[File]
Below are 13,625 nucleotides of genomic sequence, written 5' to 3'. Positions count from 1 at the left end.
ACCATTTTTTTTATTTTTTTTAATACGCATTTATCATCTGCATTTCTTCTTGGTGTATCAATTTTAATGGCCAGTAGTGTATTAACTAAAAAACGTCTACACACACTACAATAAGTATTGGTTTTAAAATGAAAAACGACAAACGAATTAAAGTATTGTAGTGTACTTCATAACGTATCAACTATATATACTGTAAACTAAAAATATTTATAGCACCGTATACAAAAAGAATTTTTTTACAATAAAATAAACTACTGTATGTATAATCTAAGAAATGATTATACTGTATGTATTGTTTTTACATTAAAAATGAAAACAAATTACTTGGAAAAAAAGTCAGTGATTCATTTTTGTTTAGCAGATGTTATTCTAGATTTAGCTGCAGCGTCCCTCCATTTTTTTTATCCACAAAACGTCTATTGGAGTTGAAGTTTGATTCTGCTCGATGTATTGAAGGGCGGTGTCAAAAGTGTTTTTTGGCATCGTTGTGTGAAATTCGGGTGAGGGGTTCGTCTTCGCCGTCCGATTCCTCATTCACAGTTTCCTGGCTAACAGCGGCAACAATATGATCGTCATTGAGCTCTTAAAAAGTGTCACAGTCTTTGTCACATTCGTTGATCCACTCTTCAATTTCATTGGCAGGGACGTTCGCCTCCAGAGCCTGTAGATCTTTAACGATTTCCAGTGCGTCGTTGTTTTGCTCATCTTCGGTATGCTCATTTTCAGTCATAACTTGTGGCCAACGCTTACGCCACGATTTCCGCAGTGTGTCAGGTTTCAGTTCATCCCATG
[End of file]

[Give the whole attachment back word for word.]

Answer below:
Below are 13,625 nucleotides of genomic sequence, written 5' to 3'. Positions count from 1 at the left end.
ACCATTTTTTTTATTTTTTTTAATACGCATTTATCATCTGCATTTCTTCTTGGTGTATCAATTTTAATGGCCAGTAGTGTATTAACTAAAAAACGTCTACACACACTACAATAAGTATTGGTTTTAAAATGAAAAACGACAAACGAATTAAAGTATTGTAGTGTACTTCATAACGTATCAACTATATATACTGTAAACTAAAAATATTTATAGCACCGTATACAAAAAGAATTTTTTTACAATAAAATAAACTACTGTATGTATAATCTAAGAAATGATTATACTGTATGTATTGTTTTTACATTAAAAATGAAAACAAATTACTTGGAAAAAAAGTCAGTGATTCATTTTTGTTTAGCAGATGTTATTCTAGATTTAGCTGCAGCGTCCCTCCATTTTTTTTATCCACAAAACGTCTATTGGAGTTGAAGTTTGATTCTGCTCGATGTATTGAAGGGCGGTGTCAAAAGTGTTTTTTGGCATCGTTGTGTGAAATTCGGGTGAGGGGTTCGTCTTCGCCGTCCGATTCCTCATTCACAGTTTCCTGGCTAACAGCGGCAACAATATGATCGTCATTGAGCTCTTAAAAAGTGTCACAGTCTTTGTCACATTCGTTGATCCACTCTTCAATTTCATTGGCAGGGACGTTCGCCTCCAGAGCCTGTAGATCTTTAACGATTTCCAGTGCGTCGTTGTTTTGCTCATCTTCGGTATGCTCATTTTCAGTCATAACTTGTGGCCAACGCTTACGCCACGATTTCCGCAGTGTGTCAGGTTTCAGTTCATCCCATG